Readability and Visual Hierarchy Landing Page Design
how do you design fans and welcome back if I had to choose one concept of good landing page design that people mess up the most often it's writing for the web landing page readability? The reason is is because there's such a disconnect from how designers right for their websites and how people visitors actually read text on landing pages. When you design your landing page, you're writing it with the perspective that people are actually going to read all that information and make a decision based on everything that you provide to them. When your visitors actually come to your landing pages, they're not looking to read and make a conscious decision. They're looking to scan and just try to find whatever it is that that appears to make sense and that appears to be what they're looking for. And then they're going to actually click in this lecture, we're gonna talk about that a little bit more detail. We're gonna go through a bunch of cool examples. I'm gonna show you some practical techniqu...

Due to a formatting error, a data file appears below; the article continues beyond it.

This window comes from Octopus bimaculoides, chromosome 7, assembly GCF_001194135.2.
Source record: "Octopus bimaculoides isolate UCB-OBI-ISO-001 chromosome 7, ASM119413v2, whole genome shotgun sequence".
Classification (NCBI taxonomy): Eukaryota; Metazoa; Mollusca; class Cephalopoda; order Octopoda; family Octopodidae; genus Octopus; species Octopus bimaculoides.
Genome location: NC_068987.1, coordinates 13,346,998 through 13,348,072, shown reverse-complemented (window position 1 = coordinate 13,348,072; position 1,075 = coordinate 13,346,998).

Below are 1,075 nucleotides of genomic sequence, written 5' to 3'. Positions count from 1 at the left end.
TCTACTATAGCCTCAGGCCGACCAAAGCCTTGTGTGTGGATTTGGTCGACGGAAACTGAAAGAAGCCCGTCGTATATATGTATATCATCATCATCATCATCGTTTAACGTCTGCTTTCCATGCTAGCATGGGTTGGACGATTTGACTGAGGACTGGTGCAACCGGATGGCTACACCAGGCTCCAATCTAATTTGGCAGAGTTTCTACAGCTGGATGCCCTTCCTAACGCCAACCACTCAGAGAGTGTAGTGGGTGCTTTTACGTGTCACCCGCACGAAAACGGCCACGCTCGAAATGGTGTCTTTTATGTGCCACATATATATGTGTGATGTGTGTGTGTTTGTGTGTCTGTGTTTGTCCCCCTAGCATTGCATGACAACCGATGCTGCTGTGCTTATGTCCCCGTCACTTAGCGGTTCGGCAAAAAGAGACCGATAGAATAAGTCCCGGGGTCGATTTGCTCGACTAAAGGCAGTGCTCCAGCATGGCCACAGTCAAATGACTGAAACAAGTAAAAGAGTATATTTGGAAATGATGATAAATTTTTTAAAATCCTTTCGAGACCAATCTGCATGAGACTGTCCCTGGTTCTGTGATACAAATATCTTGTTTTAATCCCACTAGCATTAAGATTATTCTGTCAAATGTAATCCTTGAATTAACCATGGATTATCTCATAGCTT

es that you could use to increase your landing page readability right away and improve your conversion rates. As a result, let's just jump quickly into the slides. Jacob Nielsen, one of the founders are one of the fathers of this usability movement said something very succinct and very powerful how users read on the web. They don't, that's something you should remember and also not something that you should take personally whether or not you're an established company whether or not you offer an incredibly incredibly powerful value packed service for cheap price. People still don't read. Okay, so what do they do? People glance and scan, They don't read their there. They're looking for key terms that are relevant to them. This is something especially true early on in the decision funnel, early on in the buying funnel where they're not highly committed. Once somebody's actually ready to make a real purchasing decision, that's when they'll start reading, that's when they'll start analyzing in detail, all the different aspects and permutations of what it is you offer. But when people first come to a landing page, they are not reading. Why don't people read? Well, people are busy, right? That's one big reason why people don't read. There are a lot of different options out there. There are a lot of different competitors that they might be looking at. And there's a lot of other things in their life that are competing for attention to complement the business is that people don't need to read it all they know. And we've been conditioned from all our experiences on the web that not everything on my landing page is gonna be relevant to me. Not everything that I see on this page is going to be something that I actually want to even need to read. So, people have been conditioned, they're busy. They don't need to read it. All scanning is how they find the things that are relevant to them if you want to have an interesting example and this is from steve Krug is that the user perceives your site like a billboard driving down the highway at 60 miles an hour more like a novel, a novel you're sitting, you're absorbing, you might be rereading lines that you really enjoy. You might be dog earing some pages that you want to come back to. That might be from your perspective when you, when you write for your website, what people see When they come to your landing page is much more similar to the experience of driving by a billboard on the highway at 60 mph. And also important is that users will focus on things that match what they're looking for, right? They have a preconceived notion of specific buzzwords of specific industry terms that they're looking to see and their eyes will quickly go to those buzz words. There are certain words that will, their eyes will go to very quickly like free like trial, like sign up like the text and your calls to action. But even throughout your landing page copy, a person's eyes are going to focus on what their brain is expecting to see on the right. We have this funny graphic of a what I think is a ridiculously bad billboard because who is really going to read all this and it's much more sophisticated than it should be. We're gonna talk about the reading level and the simplicity of your landing page, broccoli admittedly more interesting than explaining hacker proof passwords. I mean I don't even get the joke until I think about it. It doesn't even really make that much sense. But I mean it's just a terrible billboard. This is a better billboard, right. Better coffee, less bucks. I could, I could read it going by on the highway. I clearly understand what they're promoting good coffee for cheap. Um, it just makes sense and that's exactly how your landing pages should be designed when it comes to designing pages for, for readability. Here are a few important rules to keep in mind, create visual hierarchies. The inverted pyramid, right? One of the classic guiding principles for readability on the web page is the inverted pyramid rule which is putting the important things first you need to take time to think about your products and services. If it's a landing page that's trying to get somebody to submit a form the top of the page, right? That from the headline, sub headline and then down it should be the most important things that you offer. The most defining characteristics of your products and services, the things that are comin through all your competitors that also offer this product or service. Those are things that are less important to a browser because they intuitively know that that you're going to offer those things or those are those are details included in this product of service. So the inverted pyramid is very important. The most defining characteristics, the most important things should be at the top. Very important. Use bullet points. Use bullet points a lot. In fact, you should practice taking your short paragraphs that you have on the landing page and turning them into bulleted lists. They might not be all grammatically correct. They might not look professional in your mind or in your boss's mind, but I promise you they will convert better. People will stay on your pages for longer because people like to read short sweet bullet points, highlight key terms. When I say highlight, I usually mean bold, make your key terms bold even in your bullet points and short paragraphs, but you can also change them to a different color as long as you're not introducing too many different colors in your landing page. Short paragraphs very short. Okay, 3 to 4 sentence paragraphs. That's how short I'm talking about. If you need to write a paragraph and it's not gonna be um bullet points, which is obviously common. Not not all the text on your landing pages are gonna be bullet points and paragraphs should be broken up into 3 to 56 sentences maximum. Then there should be a break some some white space, potentially an image to break up the flow over the page. We're gonna talk about images soon but keep in mind very, very short paragraphs. Don't write in full sentences. This is not a grade school english test. You do not need to write in full sentences. Right in short, can captivated truncated sentences. Use simple language like don't use contacted on your landing pages ever. That's not a good word for a landing page. Use headlines on every single page. It gives the user a sense of orientation, a clear headline and a clear sub headline. Tell the user where I am on the site and they prime the user what the rest of the information is going to be about. That's why it's so it's not just about having a user. Oh, this is this product page or this is just came in my template. It's really important from a psychological subliminal perspective. Priming the user what the rest of the cop is going to be about. Makes it easier to digest the rest of that copy completely avoid jargon and hyperbole. Right? This is a big problem. You're not the world's leader in whatever it is you offer you, you don't have millions and millions of customers. I mean maybe you do, but I doubt it. Right. This is not the best thing since since sliced bread. That's those are all very subjective market tests. Right? You want to just have simple, clear factual information, especially in your headlines As a, as a quick way to do this. Try to remove 50% of the adjectives from your site and introduce more objectivity, introduce more factual elements. Focus on the essential information that your visitors need. Right? This is similar to the inverted pyramid concept and it also ties in to removing jargon and hyperbole. Keep it very, very simple. You should aim for an eighth grade reading level. Even if you sell expensive B two B product and services, you should aim for an eighth grade reading level because sophisticated people with sophisticated minds go into dummy mode when they land on landing pages, they want to see things very simply clearly if they have to think and they have to access their their vocabulary and they have to access there sophisticated brain mechanisms when they're trying to decipher what it is that you sell, more people are gonna leave and fewer people are gonna convert and fewer people are going to move through the rest of the buying cycle. If people have to access their vocabulary and they have to access the sophisticated mechanisms in their brain to understand what it is. You sell more people are gonna bounce off your page and fewer people are going to progress through the rest of the buying funnel. Right, So simple vocabulary, eighth grade reading level is ideal. Let's talk about a few different important elements of landing page readability. Important things should be more prominent. Right? The important thing is to be distinguishable by color size, weight padding and or location on the page. If you look at this example over here we see here, it says more customers, less effort, right? That's very, very prominent. It's very clearly important. We have the action block over here. on the right hand side of the page. We have a sub headline. Another line of objective information. You have a list of bullet points, right? Things are organized in a way that the elements have room to breathe and the most important things are distinguishable by size and there towards the top of the page. Okay, so that's important to keep in mind that important things should be more prominent. Take a look at this landing page over here, Right. This is a real website. Am I making this stuff up? There's a complete sense of dislocation on the page, Right. I don't, I don't know what's going on. The color scheme is not only not helping me, it's confusing me with what's important with what's prominent. There's no visual hierarchy. I don't know what the main call to action is. I don't know where I'm supposed to go. I don't know what's more important. It's, it's, it's just one big confusing group of elements. Right. What they did not do? They did not eschew obfuscation. There's no sense of orientation. Where am I on the site? How do I get back? What's the next thing going to be like? There's no sense of scale. There's a bad use of color for prominence, right? You have this dark blue, the dark red, the dark green, you have that in the main body content and you have that same color scheme up in big blocks above the the search bar towards right below the main menu. Another big problem. It's unclear what's clickable. Hearkening back to our previous lecture, I don't know what I could click on. What I can't click on. There's no clearly clickable calls to action here. I don't know what's important. Right? We said that before. I don't that's the real key takeaway here. I don't know what's important. Here's a great example of using grouping to create structure. This is another great tip that you could use on your landing pages to help create a visual hierarchy and make it easy for the user to understand and navigate your pages as you can see in this example on the right. They used headings to create a visual hierarchy. They have different visual styles with the with the green button, the red button and the yellow button over here. That helps create a sense of organization and structure. Different elements are put in clearly demarcated containers. There's I could my I clearly sees three distinct boxes. Right? This is a visual representation. Visual hierarchy. 101, right. It's a really clear way for me to understand that these are different content sections because they have their own containers with their own visual styles, creativity and innovation need not suffer. Right? A lot of designers feel that I have to be iconoclastic. I have to be wildly individualistic, right? But this is not the case. Look at the mock up on the left. It's the same website that we saw previously. This is a visually distinctive style. This is unique. It's professionally designed. There's high production value. It's innovative. They're using colors beautifully. They're using graphics beautifully, but it's organized. There's a clear sense of visual hierarchy, right? They've created a simple intuitive but still creative experience and that's the important thing. Take a look at StubHub StubHub here does a good job at creating this sense of visual hierarchy, right? Because there's a lot of information. Here's the page for events in new york all dates. They do a good job by putting different types of events into, into these different containers. So, I have a container here, these different containers, but I felt that it was kind of hard to to visually understand that these were different containers because the background color is this very, very light gray and there's not that much that distinguishes these containers from themselves. So visually it could be a little confusing. I'm not saying it's bad. It's still illustrating the concept of, of visual hierarchy. But I went ahead and I added a little bit of CSS to the live page and I created this design, right? And this is not necessarily exactly how I would do it. It might not look as pretty and as minimalist as the previous example. But we have a darker background color and we have just a simple box shadow Behind each one of the containers and there's a little bit more padding, right? And as you know, I love to do, I ran a usability test, 60% of people preferred our design. 40% of people prefer the original design. The question we asked these respondents was imagine you're looking for an event in new york city, which design would make it easier for you to find what you're looking for. And let's just take a look at some of these respondents. Um Number one easier to see with darker border around the images. The shadow around the boxes makes it clearer. Makes a clearer distinction between the events and the different dates. Boxes are better segmented and easier to read. The sections are more segmented from the background looks way cooler. I like this one over here. I like that. It makes the events seem more grouped and easier to differentiate. That's exactly the point. And take a look at this last one just for just for fun. This can't. This guy's, this guy's a this guy is a great guy. This can't be a real test. They are basically the same. I prefer neither. I just picked one so I could let you know that they're the same and equally bad. You must be a happy kid buddy. Um but anyway, that shows that there there really is a difference. Right? So we're removing the question marks. These are real responses were removing the question marks. We're just making the experience more intuitive by creating a more visually effective hierarchy. Here's a very clear example of bad readability on the internet. Long paragraphs clutter there's yelling. If you take a look up here, this is not a full screen image. But if you take a look over here, there's this big contact, us kind of flashing green call to action. You have the flashing thing again over here so there's yelling. Look at this like no one is going to read this, I'm telling you no one's gonna read this. Right? So long cluttered landing page, this is real stuff. I didn't make up the sign in page. Here's another landing page. This is actually a screenshot of the page that we designed for one of our clients. If you could see you have short paragraphs, right short few sentence paragraphs, bullet points, no yelling, right? Everything is soft, everything is pleasant. That's good. That will increase conversion rates. A lot of times, designers feel they need to be garrisoned in your face. But that's not the case. Another big important aspect of readability is formatting your headlines properly formatting your headlines. For readability. You want your headings to give organization and structure to your page in order for them to to provide that organization and structure. They have to look like they're organized. They have to look distinctive, so obvious visual distinction. If you look on the, on the left, you have clearly larger H one header, one, a clearly smaller header two and your paragraph copy is clearly paragraph copy on the right hand side. They are all different sizes but they're not distinctive enough For the brain to immediately without thinking, recognize that they're different sizes. So when you're writing your H1 and you're writing your copy and the different heading levels make sure that they're clearly visual distinct, they're they're clearly different in size. Okay, you don't necessarily want to go and introduce to too many different font styles, we'll talk about that. Um but you definitely wanna make them bigger than the next level. In the hierarchy, consistency is key with a lot of these different concepts, we're gonna talk about consistency a lot. Each heading level throughout the site should always indicate and represent a consistent level of importance. So if a product title is H2, it should always represent that level of level of importance. If the headline of a content section is always an H3, it should always be an H3 throughout the site. So I will talk about this concept early on in the course of memorability, I should not have to relearn how to use your site, I should not have to relearn what the different elements of your site represents. So the second time I come back to your site or the second time a user comes back to your site, they should immediately understand, oh this type of label represents this level of importance. This heading one represents these types of levels of importance. Of course they're not gonna be consistent through every site on the web but internally within your sight heading level should always represent the same things. Another thing that's important that I see a lot of people making mistakes on don't float your headings. The headline should be close to the text that comes after it And further away from the text that precedes it. So if you have two paragraphs and each has a heading, don't put your heading equal with with 30 pixels of padding on top and 30 pixels of padding on the bottom. It might be 30 pixels away from the end of the last paragraph and only five or 10 pixels separated from the paragraph that it contains. So don't float your headings. To summarize let's just talk about a few of our key readability takeaways. Obviously this is not an exhaustive level of everything that has to do with readability on the web. But these are all the essentials. Okay. Omit unnecessary words. E B strunk right? That's his biggest thing. Omit unnecessary words. Be helpful format your text for scanning. Not for reading. Remember no matter how great you think your copy is people. This has been proven by Jacob Nielson time and time and time again through hundreds of research studies. You can look them up online. People do not read your web pages in the beginning if you need this is something I didn't mention but I'm gonna mention it now if you need to add supporting text on your landing pages. Try to hide them in tabs or hide them in information pop overs if you want to have a longer text. Okay so be helpful bullet points very important. Use bullet points and bold your key terms. Use visual cues, formatting your heading properly to organize thematically related text elements. You could have those sections right? You could have like we saw one of those examples content sections represented by padding and a different background color. Use those visual elements to organize your content in like in like thematically related themes, formatting your headings properly. No floating clear visual distinction in actual font size. The inverted pyramid structure. Put the important things on top hide longer paragraphs and tabs and pop overs. Right? I forgot that I had that bullet there, avoid jargon. Right? Be factual and objective remove adjectives. Just the facts. People want the facts. Try to remove as much subjectivity about what you offer as possible and increase and introduce as much objectivity into what you offer and into the different aspects of your product and services. A quick exercise to end this lecture, copy and paste all the textures and home page into a word editor. Okay, this is gonna be a fun one and I think you all could do it. I've done it many times and it works copy, paste all the text from your home page. Rewrite it using half the amount of words, not 70 lop it in half, 50% off. And now ask yourself after you reread it. Did you really lose any value? Are you still able to convey the same amount with half the amount of words for the ambitious ones in the group, The ones who really want to take this to the next level After you've rewritten by by by 50%. Rewrite it again using 30% less words. I guarantee you you could do it and I guarantee you if you do it well and you use bullet points and you shorten your paragraphs, you don't write in complete sentences. You will not lose any value. You will not lose any information, especially on your landing page. That's typically a person that might be a person's first page towards progressing through the sales cycle. I'm not talking about your shopping cart page. I'm not talking about your e commerce product detail page. We're talking about basically gin and simple e commerce landing pages here. You will not lose any value. So do that exercise. I think it'll be really fun. I think it'll be really informative. And then I will see you guys very soon in the very next lecture